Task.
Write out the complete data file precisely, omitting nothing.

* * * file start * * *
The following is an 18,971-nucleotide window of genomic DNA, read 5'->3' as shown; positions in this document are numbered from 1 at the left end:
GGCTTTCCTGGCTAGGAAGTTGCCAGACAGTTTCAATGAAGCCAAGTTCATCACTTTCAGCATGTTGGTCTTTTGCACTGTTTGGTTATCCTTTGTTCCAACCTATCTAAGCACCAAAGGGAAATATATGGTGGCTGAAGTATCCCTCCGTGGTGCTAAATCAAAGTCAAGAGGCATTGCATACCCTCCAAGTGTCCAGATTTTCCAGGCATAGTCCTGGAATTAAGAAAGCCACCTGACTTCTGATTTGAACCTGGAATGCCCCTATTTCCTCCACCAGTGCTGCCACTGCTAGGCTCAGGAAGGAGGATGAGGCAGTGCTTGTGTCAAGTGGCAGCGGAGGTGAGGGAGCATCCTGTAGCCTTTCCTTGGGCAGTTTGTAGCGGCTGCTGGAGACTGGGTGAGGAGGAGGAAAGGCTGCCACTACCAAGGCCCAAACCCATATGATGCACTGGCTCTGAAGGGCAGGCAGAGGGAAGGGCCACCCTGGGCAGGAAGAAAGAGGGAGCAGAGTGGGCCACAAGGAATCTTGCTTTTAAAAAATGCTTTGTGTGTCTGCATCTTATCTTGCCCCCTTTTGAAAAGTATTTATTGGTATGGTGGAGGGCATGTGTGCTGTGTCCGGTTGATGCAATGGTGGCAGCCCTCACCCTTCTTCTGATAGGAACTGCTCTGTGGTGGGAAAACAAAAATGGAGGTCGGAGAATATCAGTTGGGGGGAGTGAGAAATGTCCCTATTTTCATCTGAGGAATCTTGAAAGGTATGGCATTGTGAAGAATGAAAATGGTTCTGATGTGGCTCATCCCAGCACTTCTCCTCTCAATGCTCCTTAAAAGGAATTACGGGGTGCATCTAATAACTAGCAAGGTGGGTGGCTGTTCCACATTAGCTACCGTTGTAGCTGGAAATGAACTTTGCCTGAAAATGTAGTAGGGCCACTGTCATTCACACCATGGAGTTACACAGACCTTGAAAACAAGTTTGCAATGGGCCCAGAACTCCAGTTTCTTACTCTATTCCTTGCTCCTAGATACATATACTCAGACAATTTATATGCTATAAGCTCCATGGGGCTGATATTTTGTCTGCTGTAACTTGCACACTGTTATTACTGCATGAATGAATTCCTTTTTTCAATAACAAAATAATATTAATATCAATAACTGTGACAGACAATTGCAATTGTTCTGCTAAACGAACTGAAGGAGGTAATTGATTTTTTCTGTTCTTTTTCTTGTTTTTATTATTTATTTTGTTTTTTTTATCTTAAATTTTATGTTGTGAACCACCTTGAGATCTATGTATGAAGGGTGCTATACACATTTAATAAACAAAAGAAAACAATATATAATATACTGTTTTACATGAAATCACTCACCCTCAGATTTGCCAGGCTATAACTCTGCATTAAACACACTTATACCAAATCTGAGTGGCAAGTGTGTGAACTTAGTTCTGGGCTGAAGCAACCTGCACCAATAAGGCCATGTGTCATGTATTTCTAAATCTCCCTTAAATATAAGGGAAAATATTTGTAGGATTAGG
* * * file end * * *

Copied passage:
The following is an 18,971-nucleotide window of genomic DNA, read 5'->3' as shown; positions in this document are numbered from 1 at the left end:
GGCTTTCCTGGCTAGGAAGTTGCCAGACAGTTTCAATGAAGCCAAGTTCATCACTTTCAGCATGTTGGTCTTTTGCACTGTTTGGTTATCCTTTGTTCCAACCTATCTAAGCACCAAAGGGAAATATATGGTGGCTGAAGTATCCCTCCGTGGTGCTAAATCAAAGTCAAGAGGCATTGCATACCCTCCAAGTGTCCAGATTTTCCAGGCATAGTCCTGGAATTAAGAAAGCCACCTGACTTCTGATTTGAACCTGGAATGCCCCTATTTCCTCCACCAGTGCTGCCACTGCTAGGCTCAGGAAGGAGGATGAGGCAGTGCTTGTGTCAAGTGGCAGCGGAGGTGAGGGAGCATCCTGTAGCCTTTCCTTGGGCAGTTTGTAGCGGCTGCTGGAGACTGGGTGAGGAGGAGGAAAGGCTGCCACTACCAAGGCCCAAACCCATATGATGCACTGGCTCTGAAGGGCAGGCAGAGGGAAGGGCCACCCTGGGCAGGAAGAAAGAGGGAGCAGAGTGGGCCACAAGGAATCTTGCTTTTAAAAAATGCTTTGTGTGTCTGCATCTTATCTTGCCCCCTTTTGAAAAGTATTTATTGGTATGGTGGAGGGCATGTGTGCTGTGTCCGGTTGATGCAATGGTGGCAGCCCTCACCCTTCTTCTGATAGGAACTGCTCTGTGGTGGGAAAACAAAAATGGAGGTCGGAGAATATCAGTTGGGGGGAGTGAGAAATGTCCCTATTTTCATCTGAGGAATCTTGAAAGGTATGGCATTGTGAAGAATGAAAATGGTTCTGATGTGGCTCATCCCAGCACTTCTCCTCTCAATGCTCCTTAAAAGGAATTACGGGGTGCATCTAATAACTAGCAAGGTGGGTGGCTGTTCCACATTAGCTACCGTTGTAGCTGGAAATGAACTTTGCCTGAAAATGTAGTAGGGCCACTGTCATTCACACCATGGAGTTACACAGACCTTGAAAACAAGTTTGCAATGGGCCCAGAACTCCAGTTTCTTACTCTATTCCTTGCTCCTAGATACATATACTCAGACAATTTATATGCTATAAGCTCCATGGGGCTGATATTTTGTCTGCTGTAACTTGCACACTGTTATTACTGCATGAATGAATTCCTTTTTTCAATAACAAAATAATATTAATATCAATAACTGTGACAGACAATTGCAATTGTTCTGCTAAACGAACTGAAGGAGGTAATTGATTTTTTCTGTTCTTTTTCTTGTTTTTATTATTTATTTTGTTTTTTTTATCTTAAATTTTATGTTGTGAACCACCTTGAGATCTATGTATGAAGGGTGCTATACACATTTAATAAACAAAAGAAAACAATATATAATATACTGTTTTACATGAAATCACTCACCCTCAGATTTGCCAGGCTATAACTCTGCATTAAACACACTTATACCAAATCTGAGTGGCAAGTGTGTGAACTTAGTTCTGGGCTGAAGCAACCTGCACCAATAAGGCCATGTGTCATGTATTTCTAAATCTCCCTTAAATATAAGGGAAAATATTTGTAGGATTAGG